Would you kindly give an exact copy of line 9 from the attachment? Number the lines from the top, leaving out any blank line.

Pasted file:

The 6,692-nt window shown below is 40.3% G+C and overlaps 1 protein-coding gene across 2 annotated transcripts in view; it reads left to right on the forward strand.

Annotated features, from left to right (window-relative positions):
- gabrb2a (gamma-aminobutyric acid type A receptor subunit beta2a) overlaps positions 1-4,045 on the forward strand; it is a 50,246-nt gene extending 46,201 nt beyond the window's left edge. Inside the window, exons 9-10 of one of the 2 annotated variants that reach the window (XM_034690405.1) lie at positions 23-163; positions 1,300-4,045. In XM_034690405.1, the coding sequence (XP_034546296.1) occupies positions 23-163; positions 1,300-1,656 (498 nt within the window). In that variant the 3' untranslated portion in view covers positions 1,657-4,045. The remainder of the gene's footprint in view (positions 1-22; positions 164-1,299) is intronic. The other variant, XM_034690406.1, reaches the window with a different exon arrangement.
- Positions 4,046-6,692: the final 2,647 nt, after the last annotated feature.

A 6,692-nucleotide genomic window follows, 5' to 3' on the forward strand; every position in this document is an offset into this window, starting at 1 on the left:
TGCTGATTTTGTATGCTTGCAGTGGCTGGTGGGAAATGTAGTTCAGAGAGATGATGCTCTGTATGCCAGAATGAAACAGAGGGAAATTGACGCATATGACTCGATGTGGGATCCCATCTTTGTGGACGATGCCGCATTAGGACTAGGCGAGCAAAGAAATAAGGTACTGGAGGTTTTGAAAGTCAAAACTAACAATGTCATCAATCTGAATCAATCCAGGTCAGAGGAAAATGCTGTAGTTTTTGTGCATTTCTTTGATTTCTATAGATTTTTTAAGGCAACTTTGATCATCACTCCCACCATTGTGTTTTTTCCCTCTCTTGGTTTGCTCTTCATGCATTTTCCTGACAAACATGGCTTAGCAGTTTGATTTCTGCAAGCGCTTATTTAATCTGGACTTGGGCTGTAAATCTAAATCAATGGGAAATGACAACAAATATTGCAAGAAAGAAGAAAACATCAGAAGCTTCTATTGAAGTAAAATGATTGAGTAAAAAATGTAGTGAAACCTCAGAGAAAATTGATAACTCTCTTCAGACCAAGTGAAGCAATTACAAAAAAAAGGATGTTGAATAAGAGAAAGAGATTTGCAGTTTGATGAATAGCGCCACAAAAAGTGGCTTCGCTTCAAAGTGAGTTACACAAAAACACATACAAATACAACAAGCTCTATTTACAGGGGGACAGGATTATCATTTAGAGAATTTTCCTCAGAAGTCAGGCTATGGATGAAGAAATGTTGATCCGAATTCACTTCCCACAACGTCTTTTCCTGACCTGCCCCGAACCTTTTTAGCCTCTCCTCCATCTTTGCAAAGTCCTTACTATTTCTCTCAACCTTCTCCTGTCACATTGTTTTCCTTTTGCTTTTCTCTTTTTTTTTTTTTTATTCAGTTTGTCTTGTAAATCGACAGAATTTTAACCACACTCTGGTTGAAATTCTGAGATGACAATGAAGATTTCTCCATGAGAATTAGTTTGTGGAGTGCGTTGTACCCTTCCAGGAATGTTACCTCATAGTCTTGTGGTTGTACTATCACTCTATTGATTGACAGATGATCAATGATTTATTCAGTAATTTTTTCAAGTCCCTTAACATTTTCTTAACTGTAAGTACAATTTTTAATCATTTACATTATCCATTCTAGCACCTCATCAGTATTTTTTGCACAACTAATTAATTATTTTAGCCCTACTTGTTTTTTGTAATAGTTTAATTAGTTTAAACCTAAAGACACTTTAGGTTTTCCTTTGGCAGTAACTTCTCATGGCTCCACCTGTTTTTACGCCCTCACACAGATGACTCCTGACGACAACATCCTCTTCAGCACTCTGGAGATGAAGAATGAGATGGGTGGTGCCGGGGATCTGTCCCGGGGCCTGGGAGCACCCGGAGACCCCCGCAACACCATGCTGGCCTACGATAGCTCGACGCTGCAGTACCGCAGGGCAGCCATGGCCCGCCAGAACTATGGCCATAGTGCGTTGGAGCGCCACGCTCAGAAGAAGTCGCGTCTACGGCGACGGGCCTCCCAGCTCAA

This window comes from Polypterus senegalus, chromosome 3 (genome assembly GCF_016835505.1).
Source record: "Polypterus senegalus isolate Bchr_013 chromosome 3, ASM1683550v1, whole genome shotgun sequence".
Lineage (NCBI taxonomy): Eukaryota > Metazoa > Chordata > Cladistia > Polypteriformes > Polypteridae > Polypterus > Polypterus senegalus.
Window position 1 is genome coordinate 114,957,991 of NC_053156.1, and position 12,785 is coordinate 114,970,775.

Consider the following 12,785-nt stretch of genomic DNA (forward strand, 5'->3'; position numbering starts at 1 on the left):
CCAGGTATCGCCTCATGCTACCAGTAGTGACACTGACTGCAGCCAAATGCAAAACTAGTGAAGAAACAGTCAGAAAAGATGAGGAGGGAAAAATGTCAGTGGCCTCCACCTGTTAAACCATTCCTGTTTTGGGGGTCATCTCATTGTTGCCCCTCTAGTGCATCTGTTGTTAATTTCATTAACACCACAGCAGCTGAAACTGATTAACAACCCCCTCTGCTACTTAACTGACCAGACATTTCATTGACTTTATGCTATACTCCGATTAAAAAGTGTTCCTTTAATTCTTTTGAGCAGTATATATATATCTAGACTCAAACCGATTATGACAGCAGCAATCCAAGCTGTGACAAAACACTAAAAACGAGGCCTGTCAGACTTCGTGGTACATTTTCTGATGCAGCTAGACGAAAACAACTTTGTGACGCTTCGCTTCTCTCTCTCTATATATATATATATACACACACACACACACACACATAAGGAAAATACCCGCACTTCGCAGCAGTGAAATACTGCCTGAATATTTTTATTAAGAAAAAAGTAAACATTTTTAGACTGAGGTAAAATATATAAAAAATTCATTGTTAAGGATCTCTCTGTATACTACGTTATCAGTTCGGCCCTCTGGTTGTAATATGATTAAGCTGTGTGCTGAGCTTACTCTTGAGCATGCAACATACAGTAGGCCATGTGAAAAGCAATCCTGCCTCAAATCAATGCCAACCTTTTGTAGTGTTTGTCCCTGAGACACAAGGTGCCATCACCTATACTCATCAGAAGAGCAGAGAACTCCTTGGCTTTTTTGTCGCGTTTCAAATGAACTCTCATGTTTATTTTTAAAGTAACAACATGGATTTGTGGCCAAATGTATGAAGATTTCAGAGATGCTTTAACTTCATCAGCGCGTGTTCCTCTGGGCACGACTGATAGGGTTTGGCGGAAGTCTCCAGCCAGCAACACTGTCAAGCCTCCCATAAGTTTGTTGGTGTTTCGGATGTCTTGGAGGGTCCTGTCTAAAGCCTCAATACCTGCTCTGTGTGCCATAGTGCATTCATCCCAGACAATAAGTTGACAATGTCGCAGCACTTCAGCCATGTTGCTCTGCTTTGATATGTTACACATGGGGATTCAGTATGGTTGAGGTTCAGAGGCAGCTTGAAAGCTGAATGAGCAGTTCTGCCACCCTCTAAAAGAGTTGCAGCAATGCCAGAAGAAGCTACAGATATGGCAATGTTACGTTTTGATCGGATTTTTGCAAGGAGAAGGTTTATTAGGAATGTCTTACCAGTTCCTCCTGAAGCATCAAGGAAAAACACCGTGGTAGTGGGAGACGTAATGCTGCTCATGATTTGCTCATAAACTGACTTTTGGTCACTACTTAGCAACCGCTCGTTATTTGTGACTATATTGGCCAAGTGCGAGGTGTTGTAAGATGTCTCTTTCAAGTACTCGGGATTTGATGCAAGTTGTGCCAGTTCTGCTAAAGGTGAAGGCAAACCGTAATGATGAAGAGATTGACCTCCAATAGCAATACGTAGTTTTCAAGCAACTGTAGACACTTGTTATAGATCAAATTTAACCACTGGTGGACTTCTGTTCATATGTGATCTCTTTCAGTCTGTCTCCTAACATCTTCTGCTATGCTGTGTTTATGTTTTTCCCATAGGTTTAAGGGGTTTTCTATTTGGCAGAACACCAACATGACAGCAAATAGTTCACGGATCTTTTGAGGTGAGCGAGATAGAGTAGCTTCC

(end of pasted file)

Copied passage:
Lineage (NCBI taxonomy): Eukaryota > Metazoa > Chordata > Cladistia > Polypteriformes > Polypteridae > Polypterus > Polypterus senegalus.